Brindley "Bo the Lover" Marshall might not be the best-known radio personality in Miami, and he's certainly not the slickest, but he's definitely the hardest working and most consistent. The founder of Hot 97.7 FM ("The hottest, hypest radio station in South Florida"), which is by most accounts the longest-running underground station in Miami, can be heard at all hours of the day and night. In fact, if we hadn't heard him stumble over the same word on a few occasions, we might have figured he was broadcasting live 24/7. Highly regarded in the local hip-hop community for his early support of artists such as Trick Daddy, Trina, and Brianna, Bo the Lover has also been an indispensable asset to the local pirate radioscape. He emerged as a spokesman of sorts for airwave pirates after a 1999 FCC raid, which briefly shut down his station, and he's been a vocal supporter of Hot 97.7's home base of Liberty City, where he has led drives to raise money for families of murder victims. Perhaps most important, in an era of highly formatted radio programming, Bo the Lover is one of the few remaining DJs who emphasize spirited conversation and music in equal measure.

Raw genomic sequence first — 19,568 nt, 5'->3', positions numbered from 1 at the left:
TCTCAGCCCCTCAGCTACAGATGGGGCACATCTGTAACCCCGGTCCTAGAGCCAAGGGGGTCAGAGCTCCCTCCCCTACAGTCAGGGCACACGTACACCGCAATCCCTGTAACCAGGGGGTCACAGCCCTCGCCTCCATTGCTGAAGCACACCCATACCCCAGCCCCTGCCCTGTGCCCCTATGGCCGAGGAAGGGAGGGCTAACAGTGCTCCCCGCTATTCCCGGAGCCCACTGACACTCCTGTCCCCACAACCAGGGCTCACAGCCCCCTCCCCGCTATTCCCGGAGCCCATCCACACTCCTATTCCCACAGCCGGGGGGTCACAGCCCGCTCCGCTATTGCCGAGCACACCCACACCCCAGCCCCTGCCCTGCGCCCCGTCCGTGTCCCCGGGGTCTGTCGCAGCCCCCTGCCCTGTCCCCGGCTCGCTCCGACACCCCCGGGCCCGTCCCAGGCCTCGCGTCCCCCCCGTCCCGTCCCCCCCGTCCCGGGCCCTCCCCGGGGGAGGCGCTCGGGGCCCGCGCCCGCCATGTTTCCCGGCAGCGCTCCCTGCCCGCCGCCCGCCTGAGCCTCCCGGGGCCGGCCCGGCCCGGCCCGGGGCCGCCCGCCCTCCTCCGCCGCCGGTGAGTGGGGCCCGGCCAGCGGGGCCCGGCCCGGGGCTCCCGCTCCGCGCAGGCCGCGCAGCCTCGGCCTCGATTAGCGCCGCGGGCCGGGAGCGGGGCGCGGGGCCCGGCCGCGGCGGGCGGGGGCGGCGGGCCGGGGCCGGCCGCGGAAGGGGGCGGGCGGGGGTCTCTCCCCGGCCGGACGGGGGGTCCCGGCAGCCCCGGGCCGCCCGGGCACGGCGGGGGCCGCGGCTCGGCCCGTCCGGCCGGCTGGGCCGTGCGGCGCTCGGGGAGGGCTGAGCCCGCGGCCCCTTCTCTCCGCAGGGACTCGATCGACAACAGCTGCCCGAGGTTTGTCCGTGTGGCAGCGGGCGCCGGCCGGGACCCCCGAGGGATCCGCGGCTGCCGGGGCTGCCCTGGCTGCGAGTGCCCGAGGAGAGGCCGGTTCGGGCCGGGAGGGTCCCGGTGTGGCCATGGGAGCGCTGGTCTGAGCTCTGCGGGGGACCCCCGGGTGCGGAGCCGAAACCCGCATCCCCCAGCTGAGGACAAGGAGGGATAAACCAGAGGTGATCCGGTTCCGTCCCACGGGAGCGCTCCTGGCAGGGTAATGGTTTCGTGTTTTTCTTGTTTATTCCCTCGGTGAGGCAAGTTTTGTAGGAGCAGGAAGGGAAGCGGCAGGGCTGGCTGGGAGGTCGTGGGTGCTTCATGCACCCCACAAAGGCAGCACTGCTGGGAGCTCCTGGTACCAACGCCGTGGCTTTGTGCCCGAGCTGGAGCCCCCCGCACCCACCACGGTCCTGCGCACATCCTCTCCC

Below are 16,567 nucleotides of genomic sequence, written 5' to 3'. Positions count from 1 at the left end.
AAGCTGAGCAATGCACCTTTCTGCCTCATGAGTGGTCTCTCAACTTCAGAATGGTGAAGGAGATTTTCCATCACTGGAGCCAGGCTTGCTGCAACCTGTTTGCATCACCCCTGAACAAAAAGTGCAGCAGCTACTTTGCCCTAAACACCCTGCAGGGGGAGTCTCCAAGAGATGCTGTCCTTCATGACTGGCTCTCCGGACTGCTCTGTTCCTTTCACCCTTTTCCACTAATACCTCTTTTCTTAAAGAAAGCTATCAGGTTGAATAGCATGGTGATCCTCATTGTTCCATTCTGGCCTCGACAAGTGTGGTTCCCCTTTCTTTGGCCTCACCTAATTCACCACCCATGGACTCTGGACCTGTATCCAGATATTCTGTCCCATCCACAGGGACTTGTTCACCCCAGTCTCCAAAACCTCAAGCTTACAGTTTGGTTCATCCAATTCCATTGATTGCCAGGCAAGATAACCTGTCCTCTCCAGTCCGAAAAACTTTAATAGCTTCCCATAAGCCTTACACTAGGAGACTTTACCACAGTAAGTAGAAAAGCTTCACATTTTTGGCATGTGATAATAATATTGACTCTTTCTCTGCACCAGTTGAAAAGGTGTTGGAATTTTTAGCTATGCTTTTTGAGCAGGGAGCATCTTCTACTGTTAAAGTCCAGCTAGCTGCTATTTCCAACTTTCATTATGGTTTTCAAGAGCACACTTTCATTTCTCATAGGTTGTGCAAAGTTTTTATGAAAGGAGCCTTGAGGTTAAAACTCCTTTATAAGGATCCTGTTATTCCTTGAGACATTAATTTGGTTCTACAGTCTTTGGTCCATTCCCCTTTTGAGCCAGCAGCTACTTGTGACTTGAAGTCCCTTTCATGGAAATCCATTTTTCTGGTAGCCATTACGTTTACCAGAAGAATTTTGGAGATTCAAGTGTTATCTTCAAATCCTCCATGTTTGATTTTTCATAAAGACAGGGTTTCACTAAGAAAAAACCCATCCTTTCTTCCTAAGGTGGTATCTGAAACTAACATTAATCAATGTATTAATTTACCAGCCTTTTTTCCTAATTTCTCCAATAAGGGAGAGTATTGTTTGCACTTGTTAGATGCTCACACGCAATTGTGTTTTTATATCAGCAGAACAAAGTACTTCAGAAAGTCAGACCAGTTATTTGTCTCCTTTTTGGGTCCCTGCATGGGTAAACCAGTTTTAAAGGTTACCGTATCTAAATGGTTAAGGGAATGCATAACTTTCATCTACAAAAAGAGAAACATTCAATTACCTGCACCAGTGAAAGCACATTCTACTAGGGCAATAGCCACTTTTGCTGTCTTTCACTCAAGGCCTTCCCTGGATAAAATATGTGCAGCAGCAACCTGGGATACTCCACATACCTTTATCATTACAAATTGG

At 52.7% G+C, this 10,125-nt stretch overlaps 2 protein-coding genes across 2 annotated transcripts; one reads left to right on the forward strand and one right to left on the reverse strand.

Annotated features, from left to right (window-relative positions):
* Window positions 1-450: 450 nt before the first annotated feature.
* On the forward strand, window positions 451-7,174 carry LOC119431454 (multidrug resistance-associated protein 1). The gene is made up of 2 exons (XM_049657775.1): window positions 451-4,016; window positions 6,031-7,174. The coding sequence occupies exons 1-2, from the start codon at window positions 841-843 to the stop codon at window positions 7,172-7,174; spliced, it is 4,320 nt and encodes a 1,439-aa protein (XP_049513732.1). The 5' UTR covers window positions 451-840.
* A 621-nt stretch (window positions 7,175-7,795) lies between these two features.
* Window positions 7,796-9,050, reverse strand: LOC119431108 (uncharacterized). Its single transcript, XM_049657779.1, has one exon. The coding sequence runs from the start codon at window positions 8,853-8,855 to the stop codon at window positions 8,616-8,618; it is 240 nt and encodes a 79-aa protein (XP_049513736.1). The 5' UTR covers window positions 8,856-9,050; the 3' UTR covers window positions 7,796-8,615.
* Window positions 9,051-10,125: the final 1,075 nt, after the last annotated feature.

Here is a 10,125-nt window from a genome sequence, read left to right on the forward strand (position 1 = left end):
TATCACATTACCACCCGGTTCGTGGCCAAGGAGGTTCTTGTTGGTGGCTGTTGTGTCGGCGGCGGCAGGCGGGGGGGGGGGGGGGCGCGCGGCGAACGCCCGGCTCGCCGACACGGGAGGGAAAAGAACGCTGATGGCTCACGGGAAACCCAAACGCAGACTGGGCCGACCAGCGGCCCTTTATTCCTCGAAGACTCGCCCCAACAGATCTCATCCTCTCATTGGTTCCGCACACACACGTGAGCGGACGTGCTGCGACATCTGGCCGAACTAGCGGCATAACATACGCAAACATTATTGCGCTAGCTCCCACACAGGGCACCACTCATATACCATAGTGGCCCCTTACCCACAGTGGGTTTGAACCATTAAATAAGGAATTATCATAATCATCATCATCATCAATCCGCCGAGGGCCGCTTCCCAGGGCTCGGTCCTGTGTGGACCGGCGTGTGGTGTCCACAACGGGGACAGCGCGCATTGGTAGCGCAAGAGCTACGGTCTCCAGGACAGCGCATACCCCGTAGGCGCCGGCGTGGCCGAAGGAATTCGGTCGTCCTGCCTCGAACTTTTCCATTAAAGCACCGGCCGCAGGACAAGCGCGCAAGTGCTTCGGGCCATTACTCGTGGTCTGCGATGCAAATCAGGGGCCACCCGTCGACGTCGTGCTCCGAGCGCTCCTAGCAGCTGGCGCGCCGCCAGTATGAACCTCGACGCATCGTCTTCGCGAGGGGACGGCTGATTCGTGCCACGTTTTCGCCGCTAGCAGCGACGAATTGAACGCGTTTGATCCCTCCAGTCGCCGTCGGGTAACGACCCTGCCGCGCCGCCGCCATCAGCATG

Sports talk radio is largely a vast, arid wasteland of vapid, mind-numbing obtuseness. Angry, failed, and washed-up athletes-turned-mike-jocks saturate the airwaves with meathead nonsense that feeds the bloated beast of sports cliché and celebrates antiquated and lazy-minded notions of sports myth and misinformation. But then there's Dan Le Batard and his afternoon drive show on 790 the Ticket offering a refreshing alternative. Yes, this is the same Dan Le Batard who wanted to get into the human element of Ricky Williams's abrupt retirement from the Miami Dolphins in 2004 when everyone else simply wanted to burn the running back in effigy. This is the same Dan Le Batard who can come across as a condescending, player-apologist, let's-make-every-topic-somehow-about-race know-it-all. But the Cuban-American University of Miami grad is also mostly right. And he's a fan of fun. Le Batard is as intelligent as he is silly — equal parts college professor and clown. And that's exactly why his is the highest-rated sports talk program on the radio from 3 to 7 every weekday. Along with cohost John "Stugotz" Weiner — who plays the perfect foil to Dan's academic, abstract, and nontraditional take on sports — Le Batard covers everything from Miami's pro and college teams to pop culture and animals. And it's his love of stats, intellectual discourse, and self-deprecating humor that make him a must-listen for all Miami sports fans. That, and his hilarious viral YouTube rants about the Miami Heat.